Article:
By Norman V. Kelly
There are a lot gangster fans in Peoria, so I often bring up our pet gangster during my speaking engagements and writings. Bernie Shelton was here in Peoria from 1941 until his murder on July 28, 1948. His gangster reputation may have been warranted in Southern Illinois, but believe me, he was no gangster here in Peoria, Illinois. When I think of gangsters I think of Al Capone and men of his ilk, Shelton was just a pug, a thug, an uneducated ex-convict. I laugh out loud when I read that he ‘took over gambling’ in Peoria. What a joke. When Bernie came here Peoria had 242 taverns, most of them, including our nine casinos had one form of gambling or the other. Peoria did not require some outsider telling our folks how to gamble, that’s for sure. The major gambling places were owned by wealthy, and in some cases, powerful men. Had they wanted to get rid of Shelton they would have done just exactly that…‘One way or another.’
The Sheltons were gamblers, hustlers and intimidators who liked the reputation of being ‘gangsters,’ especially Bernie. As an ex-con he could never own a liquor license here, so he had a small financial investment in a dive called the Red Onion, and another dump near city hall, called the Palace Club. Carl Shelton and Bernie had a legit business in the Shelton Amusement Company that leased jukeboxes and gambling paraphernalia. Of course they were involved in gambling, as were hundreds of other people during WWII. I tried every way possible to track their ‘gangster activities’ in Peoria, but to no avail. We had a lot of really bad guys in our town over the years, and the Sheltons were actually pretty tame in comparison. Also, I want to point out that on September 3, 1946 gambling ceased in Peoria, Illinois. Of course the slot machines still thrived, but Peorians never called the ‘slots’ real gambling. Bernie and Carl promptly moved out of the city to the Parkway Tavern on Farmington Road, across from Hunts.
On the warm evening of May 30, 1948, Ray Walker, a friend of Bernie’s, got into a fight with a man named James Murphy Jr. Murphy won that fight and Walker drove down the street to summon John Kelly and Bernie Shelton. They stopped Murphy as he was driving out of the parking lot. A fight ensued, Murphy was pistol whipped, and shots were fired into the air. Mr. A. L. Hunt witnessed all this. When he and G. Sitton walked over to see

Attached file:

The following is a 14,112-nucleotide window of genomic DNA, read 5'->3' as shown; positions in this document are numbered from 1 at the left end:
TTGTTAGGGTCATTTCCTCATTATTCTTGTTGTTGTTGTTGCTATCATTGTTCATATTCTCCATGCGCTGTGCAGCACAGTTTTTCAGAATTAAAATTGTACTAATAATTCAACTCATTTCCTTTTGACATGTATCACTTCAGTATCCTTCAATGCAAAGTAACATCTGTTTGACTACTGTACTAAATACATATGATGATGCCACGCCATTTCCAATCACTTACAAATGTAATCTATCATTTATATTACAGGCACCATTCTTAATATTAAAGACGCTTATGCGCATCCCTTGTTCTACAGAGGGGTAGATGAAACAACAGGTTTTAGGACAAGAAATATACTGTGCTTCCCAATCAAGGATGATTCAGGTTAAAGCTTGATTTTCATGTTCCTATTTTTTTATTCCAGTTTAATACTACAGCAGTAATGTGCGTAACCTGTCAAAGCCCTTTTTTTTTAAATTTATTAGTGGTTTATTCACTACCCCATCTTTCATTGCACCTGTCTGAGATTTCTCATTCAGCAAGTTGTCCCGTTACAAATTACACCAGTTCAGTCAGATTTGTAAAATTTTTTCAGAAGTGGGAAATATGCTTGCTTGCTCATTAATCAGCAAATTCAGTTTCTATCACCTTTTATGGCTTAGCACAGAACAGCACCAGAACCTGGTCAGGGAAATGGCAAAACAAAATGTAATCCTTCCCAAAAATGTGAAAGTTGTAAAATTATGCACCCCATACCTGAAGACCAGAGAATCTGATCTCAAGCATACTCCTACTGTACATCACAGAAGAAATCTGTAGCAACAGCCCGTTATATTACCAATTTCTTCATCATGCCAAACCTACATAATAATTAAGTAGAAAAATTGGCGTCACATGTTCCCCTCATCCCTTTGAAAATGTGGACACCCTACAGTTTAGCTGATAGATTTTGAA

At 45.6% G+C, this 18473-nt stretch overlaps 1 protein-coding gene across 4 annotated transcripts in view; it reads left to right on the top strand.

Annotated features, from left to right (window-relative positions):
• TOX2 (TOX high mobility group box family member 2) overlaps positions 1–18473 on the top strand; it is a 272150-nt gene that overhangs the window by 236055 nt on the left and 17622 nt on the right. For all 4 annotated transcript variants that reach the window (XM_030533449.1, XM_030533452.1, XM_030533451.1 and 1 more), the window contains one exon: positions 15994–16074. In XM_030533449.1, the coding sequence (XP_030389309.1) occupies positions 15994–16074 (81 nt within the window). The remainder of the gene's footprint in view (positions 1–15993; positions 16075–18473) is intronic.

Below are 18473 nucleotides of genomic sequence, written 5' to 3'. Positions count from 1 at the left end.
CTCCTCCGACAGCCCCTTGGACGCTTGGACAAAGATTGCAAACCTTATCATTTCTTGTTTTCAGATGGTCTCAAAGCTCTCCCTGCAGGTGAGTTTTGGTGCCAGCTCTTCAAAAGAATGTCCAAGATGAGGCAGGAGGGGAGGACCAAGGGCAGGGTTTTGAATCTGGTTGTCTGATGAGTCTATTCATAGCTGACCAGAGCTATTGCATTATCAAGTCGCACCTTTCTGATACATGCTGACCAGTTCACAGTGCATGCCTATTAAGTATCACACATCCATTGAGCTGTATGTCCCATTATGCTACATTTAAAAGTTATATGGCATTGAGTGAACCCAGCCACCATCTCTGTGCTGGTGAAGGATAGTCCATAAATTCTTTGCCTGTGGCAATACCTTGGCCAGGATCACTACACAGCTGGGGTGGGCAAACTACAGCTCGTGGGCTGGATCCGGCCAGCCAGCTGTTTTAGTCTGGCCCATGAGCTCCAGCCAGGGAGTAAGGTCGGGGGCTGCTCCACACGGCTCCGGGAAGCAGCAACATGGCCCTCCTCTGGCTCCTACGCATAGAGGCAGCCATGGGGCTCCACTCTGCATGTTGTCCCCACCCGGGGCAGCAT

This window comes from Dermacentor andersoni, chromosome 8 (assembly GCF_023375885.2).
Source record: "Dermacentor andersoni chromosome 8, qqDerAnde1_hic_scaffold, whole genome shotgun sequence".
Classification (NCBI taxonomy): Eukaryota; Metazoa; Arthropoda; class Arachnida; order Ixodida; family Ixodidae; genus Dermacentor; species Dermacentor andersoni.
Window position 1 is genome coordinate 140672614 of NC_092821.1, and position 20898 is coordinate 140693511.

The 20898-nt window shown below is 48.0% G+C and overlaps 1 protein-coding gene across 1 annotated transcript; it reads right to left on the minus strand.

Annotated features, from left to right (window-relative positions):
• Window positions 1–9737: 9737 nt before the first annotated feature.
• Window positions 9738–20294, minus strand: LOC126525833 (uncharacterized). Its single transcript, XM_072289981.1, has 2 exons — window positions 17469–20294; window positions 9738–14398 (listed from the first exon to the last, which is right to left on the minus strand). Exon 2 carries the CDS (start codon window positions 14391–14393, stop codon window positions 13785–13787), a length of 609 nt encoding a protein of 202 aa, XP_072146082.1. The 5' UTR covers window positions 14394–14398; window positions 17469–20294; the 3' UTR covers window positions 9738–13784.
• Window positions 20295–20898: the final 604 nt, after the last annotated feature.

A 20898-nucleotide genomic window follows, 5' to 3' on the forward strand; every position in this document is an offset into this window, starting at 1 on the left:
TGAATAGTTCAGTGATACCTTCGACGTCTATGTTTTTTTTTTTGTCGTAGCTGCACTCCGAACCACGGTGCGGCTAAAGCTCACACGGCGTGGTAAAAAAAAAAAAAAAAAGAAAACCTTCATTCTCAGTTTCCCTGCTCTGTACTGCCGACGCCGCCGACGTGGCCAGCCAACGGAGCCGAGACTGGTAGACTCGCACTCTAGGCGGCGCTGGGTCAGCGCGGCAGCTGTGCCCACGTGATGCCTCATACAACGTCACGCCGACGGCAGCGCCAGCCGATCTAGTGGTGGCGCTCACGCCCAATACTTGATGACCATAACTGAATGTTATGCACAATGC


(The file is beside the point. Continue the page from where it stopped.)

what was going on, Kelly stuck a gun to Hunt’s ear and marched him back across the street. “Mind your own business.”
County Deputies Aaron and Francis arrived and battled with Kelly and Shelton inside the tavern. Shelton was injured in the fracas and both landed in jail over night. Later, the two ex-cons were charged with seven felonies and it looked like their gambling days were over.
On July 28, 1948, Bernie left the side door at the Parkway Tavern to take his black Buick for an oil change. Cotton Ronitis was with him. “Wait, Bernie, I left my cigarettes inside.” Cotton heard what sounded like a shot and found Shelton on all fours in the driveway. The shot came from an unseen gunman in a wooded pathway that led to Saint Joseph’s cemetery. Believe it or not Mr. Hunt was a witness to that scene as well. Ace ambulance took Bernie to Saint Francis and on the way Shelton yelled at the driver. “Watch that green car, watch out for it.” Bernie Shelton died forty-minutes later in the emergency room.
I think it was July 31, 1948. I was sixteen at the time, when I stood way off to the side as they buried Shelton at the Parkview Cemetery. I was impressed with the well-dressed people and all the fancy cars. Once everyone left it took little time for souvenir hunters to take every last flower off the grave.
I have written a lot about gambling, crime and bawdiness in Peoria, and I can tell you, Bernie Shelton is always in the middle of those talks and stories. Truth is he was barely a bit player in the over all scheme of things here in town. Here are some financial facts from his probated will. I was told many times that he probably had a ‘couple of million stashed somewhere.’ I always found that to be funny, gangster fans hate facts.
Shelton’s Assets: A total of $56,199.00, and that included $33,022.18 in real estate value. He had $14,892.22 in cash with claims of 16,444.32 against his estate.
I have lectured for twenty-eight years about Peoria and its ‘state of mind.’ Mayor Woodruff understood Peorians, and he was elected eleven times. He molded this town into what it became. Personally I think it was one of the greatest little river towns in America’s history, and Bernie Shelton was just a tiny part of it.
Editor’s Note: Norm is a true crime writer and a Peoria Historian, Norm welcomes comments or questions.